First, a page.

I remember reading an interview with The Cardigans, in which they stated that they would never release an album in Swedish, because it’s too awkward a language to write lyrics in. Now, me, I’ve never tried to do it. I don’t speak a word of Swedish, you see. But Dungen seems to have no problem writing albums in Swedish. And God bless him. But I can’t understand a damn thing that Gustav Ejstes is singing. So, unfortunately, I can’t say anything about the lyrics on their albums. For Ta Det Lugnt, that wasn’t so much of a problem, as the rich textures and heavy layers of sound made the atmosphere interesting enough that the lyrics mostly added a strange, exotic ornamentation to it all. But on Stadsvandringar, Dungen’s second album (just reissued by Astralwerks), the lyrics are sort of hard to get around.
Well, okay, so this sounds like I’m getting off on a negative note, which, I assure you, I’m not. But the vocals are much more prominent on this release than on the subsequent wall of sound masterpiece, and unless you know the language, it might be hard to connect to the lyrics on a level other than ornamental. Stadsvandringar, nonetheless, is a very enjoyable record. Less dense and heady, the songs retain a psychedelic edge, but manage to sound fairly traditional by pop standards. There are certainly moments of trippiness (dig the flute solo on “Solen stiger upp Del1 & 2”). And there are groovy rockers, like the excellent “Stock och sten.” Much of this straightforward rock band dynamic comes from the fact that this album is the only one Ejstes recorded with a proper “band,” rather than merely playing everything by himself.
One can’t escape Ejstes’ more central lead singer role here, however, and we’re left to decipher verses like “Visst är det skönt med alla människor.” Yeah, I’m stumped. But, despite this cultural roadblock, there isn’t much to get in the way of enjoying this album. The title track and “Har du vart’ I Stockholm” both have jangly Byrds-y charm in spades. “Sol och Regn” is a gorgeous tune along the lines of the instrumentals on Nick Drake’s Bryter Layter. And “Natten blir dag” is a sweet, dreamy ballad. These are things that any music lover can appreciate.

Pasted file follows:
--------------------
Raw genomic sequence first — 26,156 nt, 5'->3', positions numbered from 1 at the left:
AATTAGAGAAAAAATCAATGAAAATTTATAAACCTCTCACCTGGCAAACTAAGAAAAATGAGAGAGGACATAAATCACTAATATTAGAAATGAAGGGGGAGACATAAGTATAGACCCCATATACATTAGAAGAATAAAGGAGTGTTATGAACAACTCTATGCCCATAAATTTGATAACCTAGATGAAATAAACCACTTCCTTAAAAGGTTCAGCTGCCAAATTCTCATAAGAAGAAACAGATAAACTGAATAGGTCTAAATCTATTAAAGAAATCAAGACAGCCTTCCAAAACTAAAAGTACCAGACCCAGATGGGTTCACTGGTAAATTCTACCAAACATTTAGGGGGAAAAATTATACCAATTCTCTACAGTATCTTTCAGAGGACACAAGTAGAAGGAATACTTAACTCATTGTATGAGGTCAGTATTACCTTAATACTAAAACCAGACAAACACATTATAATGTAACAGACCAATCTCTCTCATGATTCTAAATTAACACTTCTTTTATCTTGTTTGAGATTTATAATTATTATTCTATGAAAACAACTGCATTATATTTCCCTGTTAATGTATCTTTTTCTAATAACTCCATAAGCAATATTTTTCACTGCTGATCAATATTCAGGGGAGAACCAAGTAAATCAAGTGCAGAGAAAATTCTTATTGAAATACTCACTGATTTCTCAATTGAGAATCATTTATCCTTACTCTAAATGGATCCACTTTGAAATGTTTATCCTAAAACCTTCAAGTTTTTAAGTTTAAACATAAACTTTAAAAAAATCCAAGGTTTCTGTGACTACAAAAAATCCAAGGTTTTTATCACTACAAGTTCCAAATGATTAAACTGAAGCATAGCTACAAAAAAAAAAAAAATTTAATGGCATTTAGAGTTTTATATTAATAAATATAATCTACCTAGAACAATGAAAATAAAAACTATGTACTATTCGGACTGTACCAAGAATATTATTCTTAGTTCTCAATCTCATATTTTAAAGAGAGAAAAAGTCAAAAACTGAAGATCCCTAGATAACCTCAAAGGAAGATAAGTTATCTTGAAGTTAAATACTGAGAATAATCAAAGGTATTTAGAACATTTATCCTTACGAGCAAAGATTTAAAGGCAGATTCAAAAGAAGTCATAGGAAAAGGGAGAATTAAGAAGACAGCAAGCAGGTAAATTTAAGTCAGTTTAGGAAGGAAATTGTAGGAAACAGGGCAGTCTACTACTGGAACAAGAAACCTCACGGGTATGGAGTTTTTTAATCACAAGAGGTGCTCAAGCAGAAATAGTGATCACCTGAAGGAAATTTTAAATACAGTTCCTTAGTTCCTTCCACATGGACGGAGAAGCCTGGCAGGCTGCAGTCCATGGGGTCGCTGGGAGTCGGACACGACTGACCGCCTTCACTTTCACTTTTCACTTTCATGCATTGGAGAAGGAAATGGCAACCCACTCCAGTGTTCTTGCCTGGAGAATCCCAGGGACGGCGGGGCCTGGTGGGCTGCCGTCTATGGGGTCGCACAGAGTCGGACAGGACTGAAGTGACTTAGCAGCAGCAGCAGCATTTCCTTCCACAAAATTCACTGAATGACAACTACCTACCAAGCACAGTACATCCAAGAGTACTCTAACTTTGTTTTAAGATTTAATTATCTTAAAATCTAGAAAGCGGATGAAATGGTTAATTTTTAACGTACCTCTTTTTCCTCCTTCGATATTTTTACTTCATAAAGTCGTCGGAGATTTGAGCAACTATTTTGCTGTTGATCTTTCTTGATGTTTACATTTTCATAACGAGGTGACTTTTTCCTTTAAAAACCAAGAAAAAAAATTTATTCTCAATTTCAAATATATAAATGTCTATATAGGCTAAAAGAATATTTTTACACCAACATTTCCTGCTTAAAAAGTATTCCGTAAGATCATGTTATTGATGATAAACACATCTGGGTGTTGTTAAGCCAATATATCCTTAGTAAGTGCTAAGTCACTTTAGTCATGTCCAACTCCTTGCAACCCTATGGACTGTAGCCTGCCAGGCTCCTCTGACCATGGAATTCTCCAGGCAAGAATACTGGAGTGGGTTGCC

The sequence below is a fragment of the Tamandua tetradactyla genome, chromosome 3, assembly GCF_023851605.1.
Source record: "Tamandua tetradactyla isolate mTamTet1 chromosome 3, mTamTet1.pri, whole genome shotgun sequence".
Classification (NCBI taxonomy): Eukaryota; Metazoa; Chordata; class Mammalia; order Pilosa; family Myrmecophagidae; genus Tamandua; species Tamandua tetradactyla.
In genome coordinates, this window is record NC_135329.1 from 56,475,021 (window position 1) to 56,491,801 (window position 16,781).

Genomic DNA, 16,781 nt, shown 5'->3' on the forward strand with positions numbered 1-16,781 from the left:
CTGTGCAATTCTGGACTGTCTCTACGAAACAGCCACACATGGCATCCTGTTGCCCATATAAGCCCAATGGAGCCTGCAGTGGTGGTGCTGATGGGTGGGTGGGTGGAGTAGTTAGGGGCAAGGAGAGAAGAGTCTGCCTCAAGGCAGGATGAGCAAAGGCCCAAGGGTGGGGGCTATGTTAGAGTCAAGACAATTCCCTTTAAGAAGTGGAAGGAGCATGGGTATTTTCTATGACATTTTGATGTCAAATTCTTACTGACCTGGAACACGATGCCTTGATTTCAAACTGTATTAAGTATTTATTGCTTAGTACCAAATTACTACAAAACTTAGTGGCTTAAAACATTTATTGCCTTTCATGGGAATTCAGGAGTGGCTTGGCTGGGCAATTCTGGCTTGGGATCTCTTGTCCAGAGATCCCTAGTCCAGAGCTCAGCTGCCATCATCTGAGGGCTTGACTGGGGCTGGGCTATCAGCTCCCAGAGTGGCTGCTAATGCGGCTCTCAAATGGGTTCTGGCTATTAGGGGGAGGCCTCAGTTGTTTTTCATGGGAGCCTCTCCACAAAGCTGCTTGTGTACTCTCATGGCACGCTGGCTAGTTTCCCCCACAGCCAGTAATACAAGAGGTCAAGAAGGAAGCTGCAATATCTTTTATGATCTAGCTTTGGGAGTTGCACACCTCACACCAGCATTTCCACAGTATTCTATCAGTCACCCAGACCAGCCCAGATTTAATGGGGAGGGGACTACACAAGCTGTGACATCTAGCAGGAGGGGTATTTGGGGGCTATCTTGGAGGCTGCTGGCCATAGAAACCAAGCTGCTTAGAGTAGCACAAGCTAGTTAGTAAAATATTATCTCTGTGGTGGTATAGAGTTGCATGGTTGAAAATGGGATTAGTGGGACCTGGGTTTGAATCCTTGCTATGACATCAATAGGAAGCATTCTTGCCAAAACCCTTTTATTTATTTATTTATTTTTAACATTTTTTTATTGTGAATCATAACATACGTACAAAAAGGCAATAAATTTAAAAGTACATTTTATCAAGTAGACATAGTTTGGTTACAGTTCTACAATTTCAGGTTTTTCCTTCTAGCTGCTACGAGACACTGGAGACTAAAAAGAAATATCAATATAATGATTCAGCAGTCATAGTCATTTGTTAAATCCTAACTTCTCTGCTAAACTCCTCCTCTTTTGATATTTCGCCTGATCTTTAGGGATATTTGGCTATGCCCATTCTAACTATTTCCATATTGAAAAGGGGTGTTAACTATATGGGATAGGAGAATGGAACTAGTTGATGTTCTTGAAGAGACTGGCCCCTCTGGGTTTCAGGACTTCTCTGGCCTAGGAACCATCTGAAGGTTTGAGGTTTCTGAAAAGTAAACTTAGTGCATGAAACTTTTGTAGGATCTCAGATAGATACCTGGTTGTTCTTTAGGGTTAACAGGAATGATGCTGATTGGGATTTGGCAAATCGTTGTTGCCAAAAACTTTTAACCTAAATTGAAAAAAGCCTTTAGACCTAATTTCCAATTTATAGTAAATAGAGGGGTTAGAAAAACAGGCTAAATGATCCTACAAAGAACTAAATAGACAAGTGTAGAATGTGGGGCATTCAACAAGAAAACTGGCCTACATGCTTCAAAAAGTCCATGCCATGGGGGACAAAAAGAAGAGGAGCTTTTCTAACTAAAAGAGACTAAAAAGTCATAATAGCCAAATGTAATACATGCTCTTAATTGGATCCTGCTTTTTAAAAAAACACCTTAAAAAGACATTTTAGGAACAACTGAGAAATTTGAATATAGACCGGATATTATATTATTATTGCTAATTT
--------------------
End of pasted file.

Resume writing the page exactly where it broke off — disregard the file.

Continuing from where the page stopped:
As this album is a reissue, it’s a look back at Dungen before Ta Det Lugnt. Then, they were a folkier, yet still psych-leaning band. It would be a few years, yet, before they would churn out a masterpiece that would get them recognition across the Atlantic. Fans of that record, however, will find much to love here, though it isn’t quite to that record’s level of “wow.” It’s still pretty darned good though, even if Swedish isn’t your first language.
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Jeff Terich is the founder and editor of Treble. He's been writing about music for 20 years and has been published at American Songwriter, Bandcamp Daily, Reverb, Spin, Stereogum, uDiscoverMusic, VinylMePlease and some others that he's forgetting right now. He's still not tired of it.